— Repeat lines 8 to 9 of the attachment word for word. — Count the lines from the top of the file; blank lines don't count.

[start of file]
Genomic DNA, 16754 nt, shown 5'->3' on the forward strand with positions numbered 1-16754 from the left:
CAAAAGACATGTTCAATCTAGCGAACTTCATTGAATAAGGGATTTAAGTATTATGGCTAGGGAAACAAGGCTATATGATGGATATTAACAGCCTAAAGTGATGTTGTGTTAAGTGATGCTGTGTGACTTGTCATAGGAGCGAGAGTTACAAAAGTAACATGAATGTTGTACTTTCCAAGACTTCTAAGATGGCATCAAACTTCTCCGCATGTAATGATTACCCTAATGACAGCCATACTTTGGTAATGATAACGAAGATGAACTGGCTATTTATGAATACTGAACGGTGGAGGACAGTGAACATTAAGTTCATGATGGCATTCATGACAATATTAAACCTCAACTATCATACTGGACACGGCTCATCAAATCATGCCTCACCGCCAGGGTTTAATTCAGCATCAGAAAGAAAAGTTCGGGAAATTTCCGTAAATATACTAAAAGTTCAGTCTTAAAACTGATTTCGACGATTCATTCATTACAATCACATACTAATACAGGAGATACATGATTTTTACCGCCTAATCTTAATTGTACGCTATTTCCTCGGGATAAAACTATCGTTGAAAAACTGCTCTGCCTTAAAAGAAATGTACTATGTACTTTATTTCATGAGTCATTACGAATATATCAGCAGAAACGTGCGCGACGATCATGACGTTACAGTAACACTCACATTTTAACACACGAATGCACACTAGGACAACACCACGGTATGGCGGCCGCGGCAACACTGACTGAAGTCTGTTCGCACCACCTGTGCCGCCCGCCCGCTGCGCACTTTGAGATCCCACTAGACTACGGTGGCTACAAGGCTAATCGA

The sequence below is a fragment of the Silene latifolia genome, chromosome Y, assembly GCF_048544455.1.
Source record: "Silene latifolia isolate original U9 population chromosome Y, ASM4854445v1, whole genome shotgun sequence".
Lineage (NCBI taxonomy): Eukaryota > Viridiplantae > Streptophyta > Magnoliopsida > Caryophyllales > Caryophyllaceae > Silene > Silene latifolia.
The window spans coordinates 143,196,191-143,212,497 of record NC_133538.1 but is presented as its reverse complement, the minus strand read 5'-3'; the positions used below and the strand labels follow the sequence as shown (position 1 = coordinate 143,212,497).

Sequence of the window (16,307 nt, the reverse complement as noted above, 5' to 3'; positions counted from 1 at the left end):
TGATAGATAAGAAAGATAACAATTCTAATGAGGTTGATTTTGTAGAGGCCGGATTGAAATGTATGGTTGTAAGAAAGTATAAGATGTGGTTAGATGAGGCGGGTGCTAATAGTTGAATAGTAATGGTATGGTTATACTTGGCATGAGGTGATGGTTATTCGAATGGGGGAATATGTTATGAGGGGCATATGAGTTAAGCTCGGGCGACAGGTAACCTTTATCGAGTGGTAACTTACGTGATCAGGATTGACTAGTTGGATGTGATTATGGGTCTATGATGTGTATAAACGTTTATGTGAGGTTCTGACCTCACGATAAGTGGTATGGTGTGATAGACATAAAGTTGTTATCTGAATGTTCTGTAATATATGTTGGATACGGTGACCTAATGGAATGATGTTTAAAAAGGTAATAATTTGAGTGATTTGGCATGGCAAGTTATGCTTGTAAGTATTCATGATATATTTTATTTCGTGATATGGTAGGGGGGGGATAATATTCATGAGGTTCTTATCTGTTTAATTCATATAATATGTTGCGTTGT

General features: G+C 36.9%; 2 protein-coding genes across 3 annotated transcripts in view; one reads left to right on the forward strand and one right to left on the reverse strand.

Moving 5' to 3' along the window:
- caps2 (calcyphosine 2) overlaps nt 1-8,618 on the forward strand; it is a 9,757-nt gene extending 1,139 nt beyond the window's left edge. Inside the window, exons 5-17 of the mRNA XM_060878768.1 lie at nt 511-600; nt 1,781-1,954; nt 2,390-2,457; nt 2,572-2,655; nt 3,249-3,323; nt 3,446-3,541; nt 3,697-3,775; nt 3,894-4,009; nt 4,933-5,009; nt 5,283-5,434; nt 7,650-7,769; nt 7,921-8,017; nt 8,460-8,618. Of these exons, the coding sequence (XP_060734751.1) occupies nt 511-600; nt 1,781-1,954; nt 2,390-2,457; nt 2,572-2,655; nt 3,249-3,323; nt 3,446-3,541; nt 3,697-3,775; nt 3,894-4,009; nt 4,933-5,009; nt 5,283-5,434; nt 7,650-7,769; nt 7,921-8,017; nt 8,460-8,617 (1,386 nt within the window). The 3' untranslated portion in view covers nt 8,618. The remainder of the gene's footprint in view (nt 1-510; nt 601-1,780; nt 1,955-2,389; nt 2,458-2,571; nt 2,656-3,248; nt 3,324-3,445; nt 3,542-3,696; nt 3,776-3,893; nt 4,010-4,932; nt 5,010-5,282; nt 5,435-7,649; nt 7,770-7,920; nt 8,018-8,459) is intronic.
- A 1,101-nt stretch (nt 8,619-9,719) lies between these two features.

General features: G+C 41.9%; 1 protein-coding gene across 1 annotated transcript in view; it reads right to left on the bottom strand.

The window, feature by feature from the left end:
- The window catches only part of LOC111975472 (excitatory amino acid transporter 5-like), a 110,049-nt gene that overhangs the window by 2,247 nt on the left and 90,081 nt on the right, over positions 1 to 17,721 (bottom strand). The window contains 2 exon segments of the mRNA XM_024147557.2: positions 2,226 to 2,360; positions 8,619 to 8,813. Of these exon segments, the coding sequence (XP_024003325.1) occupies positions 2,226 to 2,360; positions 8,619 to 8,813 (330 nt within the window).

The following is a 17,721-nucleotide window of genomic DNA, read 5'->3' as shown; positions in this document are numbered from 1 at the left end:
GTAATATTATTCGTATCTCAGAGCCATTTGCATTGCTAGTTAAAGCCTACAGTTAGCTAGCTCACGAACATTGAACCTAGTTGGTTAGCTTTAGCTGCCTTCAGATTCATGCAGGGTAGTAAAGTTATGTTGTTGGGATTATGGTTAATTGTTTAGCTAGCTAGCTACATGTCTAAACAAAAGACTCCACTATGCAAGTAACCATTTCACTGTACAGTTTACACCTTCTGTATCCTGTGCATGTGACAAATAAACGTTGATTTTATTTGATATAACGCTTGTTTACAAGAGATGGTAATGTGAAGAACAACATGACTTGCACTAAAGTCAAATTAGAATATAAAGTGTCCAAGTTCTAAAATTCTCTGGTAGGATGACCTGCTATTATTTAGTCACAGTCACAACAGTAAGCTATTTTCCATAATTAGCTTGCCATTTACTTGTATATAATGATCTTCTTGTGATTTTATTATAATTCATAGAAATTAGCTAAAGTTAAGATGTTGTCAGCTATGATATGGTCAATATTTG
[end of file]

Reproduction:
TGATAGATAAGAAAGATAACAATTCTAATGAGGTTGATTTTGTAGAGGCCGGATTGAAATGTATGGTTGTAAGAAAGTATAAGATGTGGTTAGATGAGGCGGGTGCTAATAGTTGAATAGTAATGGTATGGTTATACTTGGCATGAGGTGATGGTTATTCGAATGGGGGAATATGTTATGAGGGGCATATGAGTTAAGCTCGGGCGACAGGTAACCTTTATCGAGTGGTAACTTACGTGATCAGGATTGACTAGTTGGATGTGATTATGGGTCTATGATGTGTATAAACGTTTATGTGAGGTTCTGACCTCACGATAAGTGGTATGGTGTGATAGACATAAAGTTGTTATCTGAATGTTCTGTAATATATGTTGGATACGGTGACCTAATGGAATGATGTTTAAAAAGGTAATAATTTGAGTGATTTGGCATGGCAAGTTATGCTTGTAAGTATTCATGATATATTTTATTTCGTGATATGGTAGGGGGGGGATAATATTCATGAGGTTCTTATCTGTTTAATTCATATAATATGTTGCGTTGT

General features: G+C 36.9%; 2 protein-coding genes across 3 annotated transcripts in view; one reads left to right on the forward strand and one right to left on the reverse strand.